Raising Dairy Cows, Part I

Raising dairy cows can easily provide your family with all the milk, cheese, and other dairy products you'll ever need — even if you only have one cow.

| July/August 1981

Raising dairy cows delivers multiple benefits. Just one "bossy" contentedly chewing her cud in the lower 40—or even in a small backyard plot—can easily provide your family with all the milk, cheese, and other dairy products you'll ever need. In fact, a single cow can actually overwhelm a single household with a super-abundance of delicious white liquid. But the problem of dealing with such excess—especially since extra milk can easily be put to good (and potentially profitable) use—is just the sort of hassle that most self-sufficient homesteaders hope to face!

What's more, milk and its by-products aren't the only goods that a dairy animal will provide. She'll raise her own calf (or calves) each year to supply your freezer with steaks and hamburgers ... and—of course—will also add an abundance of material to the compost pile.

I. Pick the Best Cow You Can Find

I've said it before, but I'll stress this point once again: If there's any one livestock-raising commandment that is of prime importance, it's the rule that you should always pick the very best animal you can find. When you realize that—poor producer or not—you'll have to milk (and pour feed into) a hungry hay-burner twice a day, seven days a week, for the next 10 to 15 years, it should be very evident that you want to start with a good cow.

If you haven't been around dairy cattle much, it's best to have an experienced herder (preferably not a person who's trying to sell you an animal) give you some pointers on making a good buy. As an alternative, you can also learn a good bit about cow-choosing by simply sitting ringside at a local fair or cattle show, and matching your discerning eye against that of the judge.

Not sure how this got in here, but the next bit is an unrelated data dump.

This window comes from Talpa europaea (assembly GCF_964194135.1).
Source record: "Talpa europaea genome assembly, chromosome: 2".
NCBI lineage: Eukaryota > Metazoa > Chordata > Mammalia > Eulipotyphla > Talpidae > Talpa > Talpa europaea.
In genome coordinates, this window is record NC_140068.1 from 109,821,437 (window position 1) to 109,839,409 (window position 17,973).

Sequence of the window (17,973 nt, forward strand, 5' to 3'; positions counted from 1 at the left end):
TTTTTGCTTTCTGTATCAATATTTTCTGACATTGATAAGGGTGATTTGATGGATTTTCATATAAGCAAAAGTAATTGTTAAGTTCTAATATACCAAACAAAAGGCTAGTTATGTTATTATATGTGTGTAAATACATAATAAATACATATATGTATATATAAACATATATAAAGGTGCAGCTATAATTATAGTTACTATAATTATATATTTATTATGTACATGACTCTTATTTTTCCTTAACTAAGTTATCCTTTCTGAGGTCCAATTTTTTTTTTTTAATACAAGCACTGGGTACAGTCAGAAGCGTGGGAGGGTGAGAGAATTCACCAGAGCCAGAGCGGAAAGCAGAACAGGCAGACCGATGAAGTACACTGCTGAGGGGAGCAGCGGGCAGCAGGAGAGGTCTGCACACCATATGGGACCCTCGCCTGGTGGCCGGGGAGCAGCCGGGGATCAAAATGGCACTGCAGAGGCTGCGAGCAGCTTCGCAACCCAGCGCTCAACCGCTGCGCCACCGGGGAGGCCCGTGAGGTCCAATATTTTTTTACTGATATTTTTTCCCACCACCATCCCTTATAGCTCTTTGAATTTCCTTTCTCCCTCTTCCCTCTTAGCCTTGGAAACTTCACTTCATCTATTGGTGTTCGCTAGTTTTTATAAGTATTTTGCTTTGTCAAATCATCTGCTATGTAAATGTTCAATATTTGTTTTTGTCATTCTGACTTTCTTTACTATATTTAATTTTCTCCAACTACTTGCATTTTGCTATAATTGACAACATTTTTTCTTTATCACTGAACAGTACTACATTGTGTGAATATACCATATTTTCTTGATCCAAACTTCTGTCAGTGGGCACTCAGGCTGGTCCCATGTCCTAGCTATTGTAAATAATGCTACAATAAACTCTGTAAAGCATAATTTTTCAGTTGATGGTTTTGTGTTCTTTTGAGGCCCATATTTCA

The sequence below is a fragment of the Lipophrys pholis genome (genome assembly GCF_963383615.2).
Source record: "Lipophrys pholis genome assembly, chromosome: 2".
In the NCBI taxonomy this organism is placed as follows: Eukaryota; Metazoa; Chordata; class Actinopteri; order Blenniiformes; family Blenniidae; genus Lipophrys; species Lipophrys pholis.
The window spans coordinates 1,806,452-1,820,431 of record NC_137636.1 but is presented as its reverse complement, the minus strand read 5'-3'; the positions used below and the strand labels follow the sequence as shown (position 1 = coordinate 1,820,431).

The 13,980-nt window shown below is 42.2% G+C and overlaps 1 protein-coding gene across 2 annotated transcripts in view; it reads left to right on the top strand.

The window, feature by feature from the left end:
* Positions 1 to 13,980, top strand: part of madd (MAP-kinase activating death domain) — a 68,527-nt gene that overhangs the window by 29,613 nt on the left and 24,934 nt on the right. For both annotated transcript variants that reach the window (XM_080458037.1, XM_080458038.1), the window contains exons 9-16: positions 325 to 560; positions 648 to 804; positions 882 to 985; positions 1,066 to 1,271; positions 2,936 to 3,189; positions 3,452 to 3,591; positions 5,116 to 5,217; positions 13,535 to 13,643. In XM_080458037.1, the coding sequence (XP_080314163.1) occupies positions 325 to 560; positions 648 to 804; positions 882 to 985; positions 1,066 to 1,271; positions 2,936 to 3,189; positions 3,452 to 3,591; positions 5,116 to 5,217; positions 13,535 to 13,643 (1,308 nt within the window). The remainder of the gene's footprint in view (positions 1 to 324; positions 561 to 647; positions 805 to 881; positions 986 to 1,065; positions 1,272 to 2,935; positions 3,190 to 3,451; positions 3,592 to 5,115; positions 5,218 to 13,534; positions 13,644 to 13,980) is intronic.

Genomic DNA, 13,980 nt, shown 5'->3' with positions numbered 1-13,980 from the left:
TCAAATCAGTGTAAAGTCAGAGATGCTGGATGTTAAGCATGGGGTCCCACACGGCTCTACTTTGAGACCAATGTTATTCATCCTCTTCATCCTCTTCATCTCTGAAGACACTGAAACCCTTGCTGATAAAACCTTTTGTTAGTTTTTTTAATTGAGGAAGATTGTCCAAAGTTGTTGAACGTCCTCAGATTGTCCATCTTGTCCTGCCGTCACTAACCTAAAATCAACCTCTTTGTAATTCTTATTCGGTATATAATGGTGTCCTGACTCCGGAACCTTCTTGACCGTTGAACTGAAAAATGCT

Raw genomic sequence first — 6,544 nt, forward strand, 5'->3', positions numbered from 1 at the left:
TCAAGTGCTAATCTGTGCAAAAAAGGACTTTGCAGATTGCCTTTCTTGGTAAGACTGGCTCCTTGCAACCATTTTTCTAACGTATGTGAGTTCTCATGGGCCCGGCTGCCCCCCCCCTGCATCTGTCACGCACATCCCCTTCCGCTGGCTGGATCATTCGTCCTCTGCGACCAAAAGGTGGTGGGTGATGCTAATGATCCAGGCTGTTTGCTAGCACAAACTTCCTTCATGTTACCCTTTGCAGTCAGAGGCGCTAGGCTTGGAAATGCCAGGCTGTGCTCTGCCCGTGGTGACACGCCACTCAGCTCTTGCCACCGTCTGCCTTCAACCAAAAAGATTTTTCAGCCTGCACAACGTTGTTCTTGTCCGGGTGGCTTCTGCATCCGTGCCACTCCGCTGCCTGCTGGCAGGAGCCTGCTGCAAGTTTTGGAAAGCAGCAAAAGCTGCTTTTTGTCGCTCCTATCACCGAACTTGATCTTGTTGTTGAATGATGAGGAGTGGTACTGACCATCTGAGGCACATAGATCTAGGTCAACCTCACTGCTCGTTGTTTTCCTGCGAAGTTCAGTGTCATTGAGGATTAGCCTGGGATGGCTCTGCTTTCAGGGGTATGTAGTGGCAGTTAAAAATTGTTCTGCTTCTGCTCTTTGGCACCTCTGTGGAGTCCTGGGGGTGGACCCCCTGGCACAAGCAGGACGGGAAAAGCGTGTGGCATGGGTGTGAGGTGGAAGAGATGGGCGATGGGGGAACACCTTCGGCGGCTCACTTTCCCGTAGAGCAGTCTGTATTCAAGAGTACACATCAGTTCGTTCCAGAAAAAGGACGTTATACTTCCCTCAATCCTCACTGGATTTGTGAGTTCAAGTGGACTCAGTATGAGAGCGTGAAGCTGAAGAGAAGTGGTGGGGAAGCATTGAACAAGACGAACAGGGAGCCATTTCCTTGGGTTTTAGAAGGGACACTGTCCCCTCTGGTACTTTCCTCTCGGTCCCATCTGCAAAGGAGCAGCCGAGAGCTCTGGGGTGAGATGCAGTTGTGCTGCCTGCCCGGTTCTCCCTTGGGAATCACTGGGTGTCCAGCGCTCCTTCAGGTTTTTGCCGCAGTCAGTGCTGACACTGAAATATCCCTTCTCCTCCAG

Naturally, the critter you select should be healthy. Look for clear and bright eyes, a shiny coat, a clean and moist muzzle, and "cowlike" feces (not firm, but also not ... well, you've probably seen normal cow pies before) ... and be sure that the animal has no limps, lumps, or cuts.

Remember, though, that a quality cow will look a lot different from a beef-bearing steer. A good milk maker will appear angular, having prominent shoulder tops and hip bones. Her ribs will show, but they shouldn't stick out. She'll have a large chest area with plenty of room for lungs and heart, and her belly should look as if it could easily hold a 55-gallon drum's worth of food.

5/30/2013 10:08:25 AM

Very good article.  To the above people that choose to be over run by disease (over abundance of mice, rats etc.) and give their children up to predators that will soon over run their world if they can't be killed. Please take your veiws to a peta site, that is the only place you are understood.  

Michelle Christensen
3/5/2013 10:34:44 PM

Great article! We have had a milk cow for 4 years. We love the milk, the return to the simple life, and the whole experience of raising cattle.

Anjali Sharma
11/13/2011 7:34:59 PM

@Jen for Ohio... " part of that respect is understanding that animals were put on this earth to provide humans with food." What? How does that make sense? Part of respecting animals is knowing you're going to kill them? What? I've been pure vegetarian my entire life. In highschool I was 1st in perseverence (running) out of all my classes in all 4 grades and 2nd in speed in grades 11 and 12. So don't tell me that you NEED to eat meat to survive. Ignorance infuriates me.

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